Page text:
Jazz Money is clearly deeply aware of this continuum of creative colonial-archival inquiry. We are each writing into an already strong body of work – both creative and academic, and sometimes both at the same time – that illuminates the hidden recesses of archival memory. I want to emphasise and make visible that it is particularly blak women engaged in this practice of poetic archival response.

Money cites in their work Wiradjuri writer and academic Jeanine Leane’s essay on the archives and ‘gathering’. In this essay Leane says:

“What the archive conceals and obliterates are the people behind the paper filed away in cardboard boxes, stored in cold vaults in the basements of buildings. These places are the prisons of Aboriginal history that attempted to incarcerate our memories of blood and Country – just as the official state-operated prison system incarcerates our physical bodies – the dual imprisonment.” [4]

Leane’s collection of poetry Walk Back Over (2018), is a beautiful account of the fraught archival encounter.


Narungga writer and academic Natalie Harkin (also referenced in Money’s work) suggests that that a “spectropoetics” or “hauntology” evokes the dormancy of history to be reinvigorated through creative means as it demonstrates the past’s “haunting” as it “maintains influence on the present” [5]. And it is true, in the sense that for us as blakfullas our live bodies carry the legacy in our blood. She goes on to say that “our family archives are like maps that haunt and guide us toward paths past-travelled and directions unknown [...] These records are our memories and likes; material, visceral, flesh and blood.” [6] The culmination of Harkin’s archival-poetic response can be found in Archival Poetics (2019).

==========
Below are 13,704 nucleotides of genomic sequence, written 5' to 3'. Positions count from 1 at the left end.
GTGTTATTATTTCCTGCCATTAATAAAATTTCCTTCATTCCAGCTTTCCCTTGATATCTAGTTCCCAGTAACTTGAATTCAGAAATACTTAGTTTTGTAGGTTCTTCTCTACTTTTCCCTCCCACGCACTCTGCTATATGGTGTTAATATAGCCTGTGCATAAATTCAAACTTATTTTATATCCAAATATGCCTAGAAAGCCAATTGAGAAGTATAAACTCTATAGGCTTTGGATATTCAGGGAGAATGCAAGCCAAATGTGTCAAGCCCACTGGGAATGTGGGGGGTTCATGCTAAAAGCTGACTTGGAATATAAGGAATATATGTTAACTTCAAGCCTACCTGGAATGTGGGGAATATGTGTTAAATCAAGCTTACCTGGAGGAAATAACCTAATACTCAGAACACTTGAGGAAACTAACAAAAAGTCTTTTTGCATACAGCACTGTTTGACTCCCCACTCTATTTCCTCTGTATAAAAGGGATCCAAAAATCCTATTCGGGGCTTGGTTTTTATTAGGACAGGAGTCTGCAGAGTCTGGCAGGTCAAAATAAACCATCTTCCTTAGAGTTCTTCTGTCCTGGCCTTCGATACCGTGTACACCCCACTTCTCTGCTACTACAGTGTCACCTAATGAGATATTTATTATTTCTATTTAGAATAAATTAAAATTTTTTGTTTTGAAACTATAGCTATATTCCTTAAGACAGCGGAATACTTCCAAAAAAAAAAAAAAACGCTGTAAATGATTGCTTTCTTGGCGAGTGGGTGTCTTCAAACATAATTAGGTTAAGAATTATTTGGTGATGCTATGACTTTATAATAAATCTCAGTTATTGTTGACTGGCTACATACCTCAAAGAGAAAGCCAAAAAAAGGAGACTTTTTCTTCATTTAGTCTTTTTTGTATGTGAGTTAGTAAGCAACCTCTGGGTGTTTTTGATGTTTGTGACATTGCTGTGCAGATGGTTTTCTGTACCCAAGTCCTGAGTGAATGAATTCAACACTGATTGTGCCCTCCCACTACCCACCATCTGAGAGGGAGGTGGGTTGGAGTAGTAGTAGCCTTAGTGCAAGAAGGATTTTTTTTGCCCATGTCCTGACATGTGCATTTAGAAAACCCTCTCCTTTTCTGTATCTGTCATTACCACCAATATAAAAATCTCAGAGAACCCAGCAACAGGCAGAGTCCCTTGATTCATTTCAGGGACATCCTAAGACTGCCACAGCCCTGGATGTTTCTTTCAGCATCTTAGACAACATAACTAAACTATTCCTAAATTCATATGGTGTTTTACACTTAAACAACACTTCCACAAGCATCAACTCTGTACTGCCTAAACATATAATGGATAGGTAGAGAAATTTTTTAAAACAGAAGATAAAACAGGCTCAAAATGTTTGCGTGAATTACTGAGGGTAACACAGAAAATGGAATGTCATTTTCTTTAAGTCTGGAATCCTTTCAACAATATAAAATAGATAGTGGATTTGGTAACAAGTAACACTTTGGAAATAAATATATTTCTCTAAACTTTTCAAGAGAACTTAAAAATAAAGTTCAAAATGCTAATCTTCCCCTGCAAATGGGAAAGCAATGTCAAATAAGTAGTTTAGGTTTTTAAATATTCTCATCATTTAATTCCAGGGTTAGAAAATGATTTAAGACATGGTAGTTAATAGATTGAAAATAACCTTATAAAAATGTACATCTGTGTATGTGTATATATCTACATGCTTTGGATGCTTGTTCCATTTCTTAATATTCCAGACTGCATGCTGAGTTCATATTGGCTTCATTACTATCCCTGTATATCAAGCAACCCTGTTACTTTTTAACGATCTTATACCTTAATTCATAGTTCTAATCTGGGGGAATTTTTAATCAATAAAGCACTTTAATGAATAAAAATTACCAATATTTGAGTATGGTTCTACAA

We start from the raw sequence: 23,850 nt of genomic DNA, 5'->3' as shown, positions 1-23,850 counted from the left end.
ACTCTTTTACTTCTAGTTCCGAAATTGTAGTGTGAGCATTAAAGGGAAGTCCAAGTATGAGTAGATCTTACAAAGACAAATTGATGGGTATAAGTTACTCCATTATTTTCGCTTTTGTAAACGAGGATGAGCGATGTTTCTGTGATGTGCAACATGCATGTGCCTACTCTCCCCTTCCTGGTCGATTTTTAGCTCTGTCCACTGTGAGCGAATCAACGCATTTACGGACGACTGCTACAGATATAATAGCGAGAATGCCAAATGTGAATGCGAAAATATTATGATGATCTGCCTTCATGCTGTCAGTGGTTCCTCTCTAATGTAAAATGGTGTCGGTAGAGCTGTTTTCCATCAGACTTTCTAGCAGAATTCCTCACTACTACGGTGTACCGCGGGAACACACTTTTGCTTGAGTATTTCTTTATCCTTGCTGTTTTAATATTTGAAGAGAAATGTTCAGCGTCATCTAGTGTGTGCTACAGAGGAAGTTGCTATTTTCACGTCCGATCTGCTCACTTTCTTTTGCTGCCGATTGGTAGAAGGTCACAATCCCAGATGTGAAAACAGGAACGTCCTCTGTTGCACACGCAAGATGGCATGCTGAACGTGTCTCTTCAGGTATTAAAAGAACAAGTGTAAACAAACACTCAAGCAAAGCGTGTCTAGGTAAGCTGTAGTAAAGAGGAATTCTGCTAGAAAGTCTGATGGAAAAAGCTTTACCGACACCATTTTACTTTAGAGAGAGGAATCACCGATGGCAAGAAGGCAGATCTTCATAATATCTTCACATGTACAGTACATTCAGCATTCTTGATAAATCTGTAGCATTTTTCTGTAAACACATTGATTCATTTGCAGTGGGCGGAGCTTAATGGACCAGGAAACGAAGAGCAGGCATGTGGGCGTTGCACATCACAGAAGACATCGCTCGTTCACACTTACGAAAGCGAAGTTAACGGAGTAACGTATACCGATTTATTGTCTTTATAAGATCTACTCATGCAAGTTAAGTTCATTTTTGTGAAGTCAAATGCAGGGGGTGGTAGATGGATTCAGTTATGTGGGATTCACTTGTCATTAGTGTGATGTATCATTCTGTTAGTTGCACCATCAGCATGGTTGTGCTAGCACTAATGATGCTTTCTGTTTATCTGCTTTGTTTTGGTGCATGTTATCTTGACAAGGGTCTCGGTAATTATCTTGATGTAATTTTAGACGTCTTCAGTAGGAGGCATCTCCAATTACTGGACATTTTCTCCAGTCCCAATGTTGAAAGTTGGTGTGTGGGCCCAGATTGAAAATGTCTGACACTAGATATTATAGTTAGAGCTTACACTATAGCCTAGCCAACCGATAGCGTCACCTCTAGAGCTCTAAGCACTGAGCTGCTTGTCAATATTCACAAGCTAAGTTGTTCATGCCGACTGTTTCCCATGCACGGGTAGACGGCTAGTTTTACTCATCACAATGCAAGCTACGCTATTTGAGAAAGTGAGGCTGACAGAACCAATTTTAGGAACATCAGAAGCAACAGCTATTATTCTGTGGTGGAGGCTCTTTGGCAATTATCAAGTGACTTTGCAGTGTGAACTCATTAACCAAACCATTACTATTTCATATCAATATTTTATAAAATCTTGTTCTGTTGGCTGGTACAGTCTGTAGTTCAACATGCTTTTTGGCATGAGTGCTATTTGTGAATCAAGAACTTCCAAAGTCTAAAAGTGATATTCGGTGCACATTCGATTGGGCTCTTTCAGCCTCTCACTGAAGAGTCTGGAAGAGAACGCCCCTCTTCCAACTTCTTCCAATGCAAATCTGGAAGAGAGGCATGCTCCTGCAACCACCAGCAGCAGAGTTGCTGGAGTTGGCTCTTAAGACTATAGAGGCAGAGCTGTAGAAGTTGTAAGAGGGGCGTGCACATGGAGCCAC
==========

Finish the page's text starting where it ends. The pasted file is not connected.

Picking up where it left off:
Returning to my original provocation, what continues to draw us to the archives? As Eve Tuck so succinctly summarises, “desire is a refusal to trade in damage.” [7] I’m not certain this is the fever that Derrida wrote of, but to ward off despair, I must refuse the continuation of a deficit narrative, to exorcise such hauntings with my embodiment. We are continuing a long line creating futures through reinscribing.

I hope to have demonstrated the subjective and personal nature of the exercise (exorcise) to each individual point of contact. As Money suggests in their essay, it is a fraught encounter (and one that carries the risk of re-traumatisation for some). And while it really is an exhumation, still we work to repatriate (and rematriate) and honour the lives held within.

Alice Bellette is a proud Palawa descendant currently undertaking a PhD in literary studies. She co-created the limited-series podcast Welcome?, telling stories about colonised landscapes and the people who meet in them.

Her work has appeared in Griffith Review, Australian Poetry Journal and Cordite Poetry Review.

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[1] Leane, Jeanine. ''Don’t let ‘em tell you' in Walk Back Over, Cordite Books (2018) p. 5

[2] See also the Archive Fever podcast.

[3] Leane, Jeanine. 'Cardboard incarceration'. Walk Back Over. Cordite Books (2018) p. 3

[4] Leane, Jeanine. 'Gathering: The Politics of Memory and Contemporary Aboriginal Women's Writing'. Antipodes, 31.2 (2017): 242–51

[5] Harkin, Natalie. 'The Poetics of (Re)Mapping Archives: Memory in the Blood', Journal of the Association for the Study of Australian Literature: JASAL. vol. 14, no. 3 (2014) pp. 1–14

[6] Harkin, 2014

[7] Tuck, Eve, and C. Ree. 'A Glossary of Haunting'. Handbook of Autoethnography. Ed. Stacy Holman Jones, Tony E. Adams, and Carolyn Ellis: Left Coast, 2013. 639-58